A divided Supreme Court cleared the way for the first federal executions since 2003, issuing orders shortly after 2 a.m. that rejected inmate claims that using pentobarbital for lethal injections would be unconstitutional.
Oklahoma state officials and business groups reacted cautiously to a Supreme Court ruling that declared a swath of the state to be part of the Muscogee (Creek) Nation’s reservation, as the implications for criminal cases, taxes and regulation...
The Supreme Court struck down a Louisiana law restricting abortions, ruling by a 5-4 vote that it was identical to a Texas law requiring providers to obtain hospital admitting privileges that the justices invalidated in 2016.
The Supreme Court ruled that bedrock federal civil rights law prohibits employers from discriminating against workers on the basis of their sexual orientation and gender identity, a decision that cements new nationwide protections for LGBT employees.
The Trump administration is nearing a deal with Sudan to resolve claims over al Qaeda’s 1998 bombings of U.S. embassies in Africa, helping clear the way to remove Khartoum’s designation as a state sponsor of terrorism.
The Supreme Court sided with victims of al Qaeda’s 1998 attacks on U.S. embassies in Africa, ruling that they were eligible for punitive damages from Sudan, which was found to have assisted the terror organization.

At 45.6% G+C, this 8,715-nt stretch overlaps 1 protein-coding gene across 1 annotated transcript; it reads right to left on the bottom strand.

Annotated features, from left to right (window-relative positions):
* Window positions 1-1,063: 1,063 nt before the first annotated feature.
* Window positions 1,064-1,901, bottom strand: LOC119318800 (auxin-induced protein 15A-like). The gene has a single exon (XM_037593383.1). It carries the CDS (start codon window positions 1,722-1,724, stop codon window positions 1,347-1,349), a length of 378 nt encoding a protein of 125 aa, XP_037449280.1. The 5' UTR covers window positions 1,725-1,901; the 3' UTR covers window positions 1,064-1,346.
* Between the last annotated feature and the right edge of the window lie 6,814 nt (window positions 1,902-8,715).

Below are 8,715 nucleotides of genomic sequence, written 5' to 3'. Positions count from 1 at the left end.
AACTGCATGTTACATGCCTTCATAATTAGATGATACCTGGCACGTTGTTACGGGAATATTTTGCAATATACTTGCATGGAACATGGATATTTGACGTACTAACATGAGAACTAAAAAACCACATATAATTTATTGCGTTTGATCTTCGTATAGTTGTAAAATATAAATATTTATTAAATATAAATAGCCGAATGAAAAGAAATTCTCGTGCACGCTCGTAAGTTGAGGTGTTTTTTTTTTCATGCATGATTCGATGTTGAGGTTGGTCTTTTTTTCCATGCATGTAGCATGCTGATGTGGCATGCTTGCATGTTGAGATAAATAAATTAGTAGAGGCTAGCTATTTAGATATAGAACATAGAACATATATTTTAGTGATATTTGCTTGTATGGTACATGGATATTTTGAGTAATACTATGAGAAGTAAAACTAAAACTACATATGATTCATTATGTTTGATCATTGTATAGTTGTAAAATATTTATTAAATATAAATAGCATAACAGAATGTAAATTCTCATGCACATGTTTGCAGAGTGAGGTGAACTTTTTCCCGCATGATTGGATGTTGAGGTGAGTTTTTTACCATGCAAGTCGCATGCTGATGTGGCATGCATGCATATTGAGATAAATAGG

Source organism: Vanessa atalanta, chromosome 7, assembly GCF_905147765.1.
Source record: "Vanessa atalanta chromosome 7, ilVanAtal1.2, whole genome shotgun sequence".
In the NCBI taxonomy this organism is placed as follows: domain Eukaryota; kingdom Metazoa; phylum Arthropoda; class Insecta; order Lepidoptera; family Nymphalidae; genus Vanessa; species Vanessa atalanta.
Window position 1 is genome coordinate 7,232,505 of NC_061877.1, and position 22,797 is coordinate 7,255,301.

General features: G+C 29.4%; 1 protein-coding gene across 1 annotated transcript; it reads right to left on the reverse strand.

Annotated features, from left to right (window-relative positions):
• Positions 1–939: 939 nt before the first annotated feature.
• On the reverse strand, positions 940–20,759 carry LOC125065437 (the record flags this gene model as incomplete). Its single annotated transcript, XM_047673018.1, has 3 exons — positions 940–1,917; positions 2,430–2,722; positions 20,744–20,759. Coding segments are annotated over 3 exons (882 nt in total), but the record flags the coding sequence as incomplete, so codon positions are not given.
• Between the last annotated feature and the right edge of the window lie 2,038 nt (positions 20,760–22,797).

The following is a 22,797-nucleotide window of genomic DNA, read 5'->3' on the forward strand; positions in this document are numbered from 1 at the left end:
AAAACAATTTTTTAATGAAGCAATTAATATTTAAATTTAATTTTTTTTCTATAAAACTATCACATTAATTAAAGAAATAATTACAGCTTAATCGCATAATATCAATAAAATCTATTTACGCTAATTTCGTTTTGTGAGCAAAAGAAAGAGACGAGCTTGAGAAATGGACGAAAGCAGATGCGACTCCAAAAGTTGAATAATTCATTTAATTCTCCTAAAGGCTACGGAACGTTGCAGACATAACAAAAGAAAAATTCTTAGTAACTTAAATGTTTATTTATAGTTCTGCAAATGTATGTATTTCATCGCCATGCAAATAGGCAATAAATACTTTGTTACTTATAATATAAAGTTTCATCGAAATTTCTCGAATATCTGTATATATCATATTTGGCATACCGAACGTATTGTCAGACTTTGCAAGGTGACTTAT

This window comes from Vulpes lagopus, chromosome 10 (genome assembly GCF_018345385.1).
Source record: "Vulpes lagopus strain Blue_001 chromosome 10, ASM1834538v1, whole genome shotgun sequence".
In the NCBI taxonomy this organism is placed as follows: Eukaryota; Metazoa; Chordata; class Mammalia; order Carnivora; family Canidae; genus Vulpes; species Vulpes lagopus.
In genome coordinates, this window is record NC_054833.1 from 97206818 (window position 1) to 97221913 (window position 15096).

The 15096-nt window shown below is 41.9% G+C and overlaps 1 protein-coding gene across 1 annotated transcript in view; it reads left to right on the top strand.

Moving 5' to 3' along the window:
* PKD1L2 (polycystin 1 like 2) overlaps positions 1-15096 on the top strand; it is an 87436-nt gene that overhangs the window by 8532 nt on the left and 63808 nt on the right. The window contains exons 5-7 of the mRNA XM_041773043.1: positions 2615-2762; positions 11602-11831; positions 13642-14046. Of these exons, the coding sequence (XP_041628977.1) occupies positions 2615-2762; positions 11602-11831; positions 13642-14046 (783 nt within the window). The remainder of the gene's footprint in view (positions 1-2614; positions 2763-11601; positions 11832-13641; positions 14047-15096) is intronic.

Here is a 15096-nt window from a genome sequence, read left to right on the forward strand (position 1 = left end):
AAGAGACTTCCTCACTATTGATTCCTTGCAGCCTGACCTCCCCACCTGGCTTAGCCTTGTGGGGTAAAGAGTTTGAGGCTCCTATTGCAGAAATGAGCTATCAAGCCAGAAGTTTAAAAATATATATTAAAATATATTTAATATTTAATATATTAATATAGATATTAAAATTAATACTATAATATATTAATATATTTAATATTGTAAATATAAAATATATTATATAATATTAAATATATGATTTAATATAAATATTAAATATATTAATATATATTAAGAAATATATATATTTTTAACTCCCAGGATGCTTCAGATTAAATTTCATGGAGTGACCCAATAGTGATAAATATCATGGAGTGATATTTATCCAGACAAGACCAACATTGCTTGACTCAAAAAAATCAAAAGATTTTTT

The high court rejected an inmate request to reinstate special precautions against the coronavirus that a federal judge had ordered for a Texas prison, siding with state officials who argued they had taken adequate measures.
The case is the latest in a series of long-running legal fights over moral and religious exemptions to a requirement stemming from the Affordable Care Act that employers include contraception coverage with no out-of-pocket costs.
Hearing arguments by teleconference and letting the public listen in live for the first time, the Supreme Court will spend the next two weeks taking on 10 cases including a dispute over President Trump’s financial records.
Jess Bravin“No,” said Justice Samuel Alito, when asked if he planned to wear judicial robes during the conference call.
The Supreme Court rejected pleas from liberal-leaning states and local governments to block a Trump administration policy that penalizes immigrants for seeking public benefits during the coronavirus pandemic.
The Supreme Court, breaking with tradition because of the coronavirus pandemic, will hear oral arguments by teleconference in May, including in cases about the potential disclosure of President Trump’s financial records.
A decadelong battle over the quasi-independence of a U.S. consumer-finance regulator lands at the Supreme Court this week, in a case that could have broad consequences for the structure of the federal government.